Federer Comes Alive with Fifth US Open Title

May 22, 2009 06:20 AM

By Matt Cronin

So much for a long-term Roger Federer slump.

Adding another chapter to his already bulging book of major titles, the great Swiss brilliantly salvaged a spotty year and won his fifth successive US Open crown and 13th Grand Slam title overall, with a decisive 6-2, 7-5, 6-2 victory over British upstart Andy Murray on Monday.

The mono-plagued Federer, who looked physically tapped in falling to Novak Djokovic in Australia, who looked like he was waving the white flag in a quick loss to Rafael Nadal at the French Open, who looked thoroughly depressed after Nadal stopped his five-title steak at Wimbledon, and who played confused after James Blake stopped him at the Olympics, was cast into the long shadow of Arthur Ashe Stadium.

Out came the Swiss superhero, the one who had stomped every contender thrown at him at Arthur Ashe Stadium with blinding attacks. Like Lleyton Hewitt, Andre Agassi, Andy Roddick and Djokovic before him, Murray was no match for Federer’s all-court wizardry or his steely resolve.

“I always knew that if I were to get one Slam under my belt, especially the last one, things weren't looking that bad like everybody was talking about,” Federer said. "I was always positive, and for this reason, I think this is really a great effort from my side, to people saying I was under pressure. I didn't feel I was under pressure to prove myself in trying to win here, but this definitely feels very sweet, and I think it's key for this season.”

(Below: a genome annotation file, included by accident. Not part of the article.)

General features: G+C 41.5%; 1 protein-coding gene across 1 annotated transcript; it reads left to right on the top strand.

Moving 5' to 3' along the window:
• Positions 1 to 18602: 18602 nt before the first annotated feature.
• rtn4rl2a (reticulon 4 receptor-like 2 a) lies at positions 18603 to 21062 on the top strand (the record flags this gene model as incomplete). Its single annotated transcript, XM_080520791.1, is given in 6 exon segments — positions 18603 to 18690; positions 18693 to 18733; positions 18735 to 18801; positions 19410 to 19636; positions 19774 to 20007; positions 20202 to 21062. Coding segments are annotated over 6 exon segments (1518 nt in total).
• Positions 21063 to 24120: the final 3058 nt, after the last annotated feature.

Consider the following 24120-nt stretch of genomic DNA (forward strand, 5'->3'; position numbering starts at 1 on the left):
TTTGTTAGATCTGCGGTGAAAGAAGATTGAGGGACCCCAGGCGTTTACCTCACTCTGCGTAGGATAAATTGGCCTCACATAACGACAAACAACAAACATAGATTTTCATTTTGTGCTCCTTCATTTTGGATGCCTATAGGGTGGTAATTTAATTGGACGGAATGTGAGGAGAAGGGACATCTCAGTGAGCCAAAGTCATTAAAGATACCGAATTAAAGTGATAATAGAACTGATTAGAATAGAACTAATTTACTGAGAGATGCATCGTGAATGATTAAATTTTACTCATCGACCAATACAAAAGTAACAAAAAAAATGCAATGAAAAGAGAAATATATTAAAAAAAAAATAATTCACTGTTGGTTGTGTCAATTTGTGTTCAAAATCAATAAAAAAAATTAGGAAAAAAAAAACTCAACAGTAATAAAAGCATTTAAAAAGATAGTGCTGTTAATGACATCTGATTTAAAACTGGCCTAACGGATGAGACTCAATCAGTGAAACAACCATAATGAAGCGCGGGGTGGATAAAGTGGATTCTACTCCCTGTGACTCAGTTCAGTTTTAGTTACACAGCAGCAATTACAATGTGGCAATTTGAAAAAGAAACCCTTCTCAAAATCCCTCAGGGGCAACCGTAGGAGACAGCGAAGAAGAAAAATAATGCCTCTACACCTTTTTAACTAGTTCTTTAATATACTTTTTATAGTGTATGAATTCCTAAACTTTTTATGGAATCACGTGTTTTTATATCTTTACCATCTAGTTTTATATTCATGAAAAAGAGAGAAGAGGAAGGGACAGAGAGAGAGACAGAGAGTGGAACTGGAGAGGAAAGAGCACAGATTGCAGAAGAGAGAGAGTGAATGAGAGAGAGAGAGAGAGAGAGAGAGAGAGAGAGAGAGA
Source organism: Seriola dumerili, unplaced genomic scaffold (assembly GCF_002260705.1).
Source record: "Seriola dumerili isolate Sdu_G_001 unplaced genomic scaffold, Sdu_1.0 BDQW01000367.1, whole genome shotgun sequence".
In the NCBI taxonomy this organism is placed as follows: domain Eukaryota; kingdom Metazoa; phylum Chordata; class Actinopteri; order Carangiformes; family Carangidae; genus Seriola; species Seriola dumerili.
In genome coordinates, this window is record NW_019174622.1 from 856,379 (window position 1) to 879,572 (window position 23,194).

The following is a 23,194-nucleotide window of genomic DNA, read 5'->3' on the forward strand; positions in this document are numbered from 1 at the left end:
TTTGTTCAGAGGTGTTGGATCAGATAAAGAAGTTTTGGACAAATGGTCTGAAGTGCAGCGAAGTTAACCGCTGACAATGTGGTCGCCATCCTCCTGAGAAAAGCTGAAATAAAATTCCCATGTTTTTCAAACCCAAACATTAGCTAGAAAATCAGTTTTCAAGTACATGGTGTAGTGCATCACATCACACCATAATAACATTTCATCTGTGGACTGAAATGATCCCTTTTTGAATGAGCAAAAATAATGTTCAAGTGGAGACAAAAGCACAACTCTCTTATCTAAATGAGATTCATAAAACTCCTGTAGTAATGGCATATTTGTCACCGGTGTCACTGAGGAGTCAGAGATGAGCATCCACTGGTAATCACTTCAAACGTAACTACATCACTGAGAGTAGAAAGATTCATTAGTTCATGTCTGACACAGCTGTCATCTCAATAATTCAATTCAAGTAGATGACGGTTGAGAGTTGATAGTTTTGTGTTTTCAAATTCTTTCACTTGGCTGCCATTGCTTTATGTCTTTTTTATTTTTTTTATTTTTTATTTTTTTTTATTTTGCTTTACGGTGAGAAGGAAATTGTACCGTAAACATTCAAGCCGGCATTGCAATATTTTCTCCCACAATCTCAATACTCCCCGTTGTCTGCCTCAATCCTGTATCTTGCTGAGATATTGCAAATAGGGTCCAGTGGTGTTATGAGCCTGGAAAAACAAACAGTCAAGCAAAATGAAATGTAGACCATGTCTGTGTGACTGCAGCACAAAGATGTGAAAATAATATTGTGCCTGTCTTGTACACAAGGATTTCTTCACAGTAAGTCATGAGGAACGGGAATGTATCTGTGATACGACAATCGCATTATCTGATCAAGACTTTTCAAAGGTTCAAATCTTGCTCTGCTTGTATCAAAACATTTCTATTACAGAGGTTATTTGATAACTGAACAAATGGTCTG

Federer came into the tournament looking nowhere near the player who raced through the field last year, but by the time he reached the semifinals, he was ready to fly again. He belted Djokovic with twisting serves, searing forehands and heady net rushes and did much the same to the creative Murray, who never got a chance to organize his Scottish band of rebellious strokes because Federer overwhelmed him from the start.

Even though he came into the match with a 1-2 record against the feisty Scott, Federer was never tentative, going for his first serves, hammering at Murray’s forehand, torching his foe’s second serves and continually coming to net, even though he didn’t have a great day at the net.

He played like a legend on court, where he was now won 34 consecutive matches, smart responding to Murray’s change in tactics and never allowing the 21-year-old to dig in, like he did in upsetting Nadal in the semis.

He broke Murray three times in a six-game run to go ahead 6-2, 2-0 and then, in the only period of the match when the Scot began to zone, stood extremely strong. Serving at 2-2, he fought off three break points with a series of ferocious forehands, and when Murray came off his chair serving at 5-6, the Swiss locked in.

Every short ball that came onto his plate was put away, and there was no over-reliance on defense to win the set. Federer tightened his headband and then strangled Murray, winning the set when he gamely chased down a Murray drop shot and caressed a forehand pass down the line.